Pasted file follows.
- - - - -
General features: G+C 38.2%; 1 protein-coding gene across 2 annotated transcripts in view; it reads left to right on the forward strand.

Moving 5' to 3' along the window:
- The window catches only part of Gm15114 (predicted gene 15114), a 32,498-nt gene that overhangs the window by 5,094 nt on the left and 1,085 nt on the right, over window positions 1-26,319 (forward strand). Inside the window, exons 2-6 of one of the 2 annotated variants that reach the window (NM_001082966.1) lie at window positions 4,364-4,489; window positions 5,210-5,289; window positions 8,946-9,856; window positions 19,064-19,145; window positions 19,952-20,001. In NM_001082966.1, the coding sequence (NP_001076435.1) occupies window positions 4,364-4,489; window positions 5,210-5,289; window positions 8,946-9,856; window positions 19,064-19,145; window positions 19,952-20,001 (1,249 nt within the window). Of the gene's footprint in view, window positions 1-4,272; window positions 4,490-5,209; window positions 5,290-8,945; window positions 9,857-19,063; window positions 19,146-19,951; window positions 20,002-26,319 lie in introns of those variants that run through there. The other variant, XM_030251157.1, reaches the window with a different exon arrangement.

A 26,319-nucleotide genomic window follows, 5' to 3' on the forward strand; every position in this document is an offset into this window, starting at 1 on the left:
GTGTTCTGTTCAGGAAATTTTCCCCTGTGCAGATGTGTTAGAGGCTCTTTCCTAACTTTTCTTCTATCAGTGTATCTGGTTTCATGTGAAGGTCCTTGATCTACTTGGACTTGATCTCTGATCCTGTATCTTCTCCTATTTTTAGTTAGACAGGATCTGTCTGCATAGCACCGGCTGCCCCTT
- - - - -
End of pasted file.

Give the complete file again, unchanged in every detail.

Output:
General features: G+C 38.2%; 1 protein-coding gene across 2 annotated transcripts in view; it reads left to right on the forward strand.

Moving 5' to 3' along the window:
- The window catches only part of Gm15114 (predicted gene 15114), a 32,498-nt gene that overhangs the window by 5,094 nt on the left and 1,085 nt on the right, over window positions 1-26,319 (forward strand). Inside the window, exons 2-6 of one of the 2 annotated variants that reach the window (NM_001082966.1) lie at window positions 4,364-4,489; window positions 5,210-5,289; window positions 8,946-9,856; window positions 19,064-19,145; window positions 19,952-20,001. In NM_001082966.1, the coding sequence (NP_001076435.1) occupies window positions 4,364-4,489; window positions 5,210-5,289; window positions 8,946-9,856; window positions 19,064-19,145; window positions 19,952-20,001 (1,249 nt within the window). Of the gene's footprint in view, window positions 1-4,272; window positions 4,490-5,209; window positions 5,290-8,945; window positions 9,857-19,063; window positions 19,146-19,951; window positions 20,002-26,319 lie in introns of those variants that run through there. The other variant, XM_030251157.1, reaches the window with a different exon arrangement.

A 26,319-nucleotide genomic window follows, 5' to 3' on the forward strand; every position in this document is an offset into this window, starting at 1 on the left:
GTGTTCTGTTCAGGAAATTTTCCCCTGTGCAGATGTGTTAGAGGCTCTTTCCTAACTTTTCTTCTATCAGTGTATCTGGTTTCATGTGAAGGTCCTTGATCTACTTGGACTTGATCTCTGATCCTGTATCTTCTCCTATTTTTAGTTAGACAGGATCTGTCTGCATAGCACCGGCTGCCCCTT